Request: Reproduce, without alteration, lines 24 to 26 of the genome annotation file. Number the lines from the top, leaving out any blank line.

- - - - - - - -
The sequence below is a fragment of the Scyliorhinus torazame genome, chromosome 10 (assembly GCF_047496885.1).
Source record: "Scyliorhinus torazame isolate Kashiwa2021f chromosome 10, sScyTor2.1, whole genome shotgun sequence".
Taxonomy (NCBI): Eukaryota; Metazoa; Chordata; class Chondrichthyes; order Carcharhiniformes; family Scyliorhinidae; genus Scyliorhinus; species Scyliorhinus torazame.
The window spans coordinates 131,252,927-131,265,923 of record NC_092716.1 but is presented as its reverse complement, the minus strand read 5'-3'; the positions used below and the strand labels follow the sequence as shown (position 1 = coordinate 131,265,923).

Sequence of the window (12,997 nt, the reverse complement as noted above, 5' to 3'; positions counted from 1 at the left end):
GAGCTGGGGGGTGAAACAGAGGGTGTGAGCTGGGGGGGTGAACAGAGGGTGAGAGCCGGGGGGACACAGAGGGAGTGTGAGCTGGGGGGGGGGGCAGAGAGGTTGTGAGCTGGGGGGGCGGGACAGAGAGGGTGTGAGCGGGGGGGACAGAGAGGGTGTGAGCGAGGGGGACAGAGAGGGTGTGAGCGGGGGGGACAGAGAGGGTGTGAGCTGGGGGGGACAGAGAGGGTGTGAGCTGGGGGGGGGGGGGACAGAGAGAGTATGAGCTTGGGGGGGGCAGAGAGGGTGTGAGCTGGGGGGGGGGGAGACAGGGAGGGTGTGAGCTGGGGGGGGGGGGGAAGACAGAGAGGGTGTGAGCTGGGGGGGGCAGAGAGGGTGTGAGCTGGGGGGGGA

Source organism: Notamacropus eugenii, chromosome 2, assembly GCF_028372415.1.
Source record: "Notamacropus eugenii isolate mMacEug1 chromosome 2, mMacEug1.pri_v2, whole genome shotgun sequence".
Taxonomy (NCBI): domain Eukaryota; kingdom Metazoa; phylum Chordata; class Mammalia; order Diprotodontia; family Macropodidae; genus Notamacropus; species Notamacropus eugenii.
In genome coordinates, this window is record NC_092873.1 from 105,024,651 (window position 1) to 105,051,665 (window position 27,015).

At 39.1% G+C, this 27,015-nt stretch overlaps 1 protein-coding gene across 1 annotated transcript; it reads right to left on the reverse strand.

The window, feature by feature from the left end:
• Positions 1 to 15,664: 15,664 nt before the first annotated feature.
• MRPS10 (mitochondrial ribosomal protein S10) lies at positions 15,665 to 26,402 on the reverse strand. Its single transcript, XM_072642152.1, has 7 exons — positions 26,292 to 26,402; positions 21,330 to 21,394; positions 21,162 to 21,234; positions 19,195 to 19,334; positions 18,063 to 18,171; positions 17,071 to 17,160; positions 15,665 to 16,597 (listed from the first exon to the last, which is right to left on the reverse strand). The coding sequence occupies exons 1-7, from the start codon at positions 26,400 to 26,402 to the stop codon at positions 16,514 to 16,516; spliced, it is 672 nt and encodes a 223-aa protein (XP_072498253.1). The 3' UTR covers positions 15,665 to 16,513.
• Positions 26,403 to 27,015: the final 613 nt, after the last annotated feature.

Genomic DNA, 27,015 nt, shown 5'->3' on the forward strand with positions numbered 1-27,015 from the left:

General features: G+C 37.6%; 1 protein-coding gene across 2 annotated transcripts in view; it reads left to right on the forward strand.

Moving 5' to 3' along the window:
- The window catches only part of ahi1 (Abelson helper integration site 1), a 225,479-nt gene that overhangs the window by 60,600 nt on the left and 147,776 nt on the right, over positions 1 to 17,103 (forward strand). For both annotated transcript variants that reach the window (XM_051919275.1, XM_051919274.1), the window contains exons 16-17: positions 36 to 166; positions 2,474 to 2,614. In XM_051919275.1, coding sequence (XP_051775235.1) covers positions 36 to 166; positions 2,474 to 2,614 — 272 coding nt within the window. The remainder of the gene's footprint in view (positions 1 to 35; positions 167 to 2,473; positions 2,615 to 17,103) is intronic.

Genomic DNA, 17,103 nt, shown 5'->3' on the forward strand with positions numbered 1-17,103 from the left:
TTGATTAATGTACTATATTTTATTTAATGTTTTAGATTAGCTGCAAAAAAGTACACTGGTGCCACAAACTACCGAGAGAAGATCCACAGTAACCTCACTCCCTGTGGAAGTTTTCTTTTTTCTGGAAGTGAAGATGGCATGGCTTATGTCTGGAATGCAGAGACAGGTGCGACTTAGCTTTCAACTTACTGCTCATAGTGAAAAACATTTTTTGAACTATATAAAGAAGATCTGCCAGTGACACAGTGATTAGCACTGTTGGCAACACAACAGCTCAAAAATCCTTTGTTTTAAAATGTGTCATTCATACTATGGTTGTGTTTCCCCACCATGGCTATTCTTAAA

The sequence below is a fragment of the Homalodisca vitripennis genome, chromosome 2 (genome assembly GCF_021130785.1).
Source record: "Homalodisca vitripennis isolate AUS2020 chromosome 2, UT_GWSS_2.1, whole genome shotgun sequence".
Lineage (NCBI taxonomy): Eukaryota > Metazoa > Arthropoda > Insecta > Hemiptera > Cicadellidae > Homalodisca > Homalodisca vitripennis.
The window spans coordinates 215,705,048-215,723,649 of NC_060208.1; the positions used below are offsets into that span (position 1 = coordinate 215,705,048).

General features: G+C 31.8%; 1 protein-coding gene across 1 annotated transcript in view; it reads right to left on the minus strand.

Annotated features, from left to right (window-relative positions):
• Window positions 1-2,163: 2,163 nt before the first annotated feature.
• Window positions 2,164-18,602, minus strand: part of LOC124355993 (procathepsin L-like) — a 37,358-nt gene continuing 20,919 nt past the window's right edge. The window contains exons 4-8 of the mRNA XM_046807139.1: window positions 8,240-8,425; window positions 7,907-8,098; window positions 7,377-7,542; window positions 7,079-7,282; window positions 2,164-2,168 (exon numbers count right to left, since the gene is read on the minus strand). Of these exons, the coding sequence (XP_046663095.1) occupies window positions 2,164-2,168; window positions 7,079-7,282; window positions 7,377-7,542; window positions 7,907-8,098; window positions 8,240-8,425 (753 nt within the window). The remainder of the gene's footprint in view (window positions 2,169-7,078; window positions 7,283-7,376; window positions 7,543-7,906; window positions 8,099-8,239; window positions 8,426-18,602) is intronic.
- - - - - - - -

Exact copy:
Lineage (NCBI taxonomy): Eukaryota > Metazoa > Arthropoda > Insecta > Hemiptera > Cicadellidae > Homalodisca > Homalodisca vitripennis.
The window spans coordinates 215,705,048-215,723,649 of NC_060208.1; the positions used below are offsets into that span (position 1 = coordinate 215,705,048).

General features: G+C 31.8%; 1 protein-coding gene across 1 annotated transcript in view; it reads right to left on the minus strand.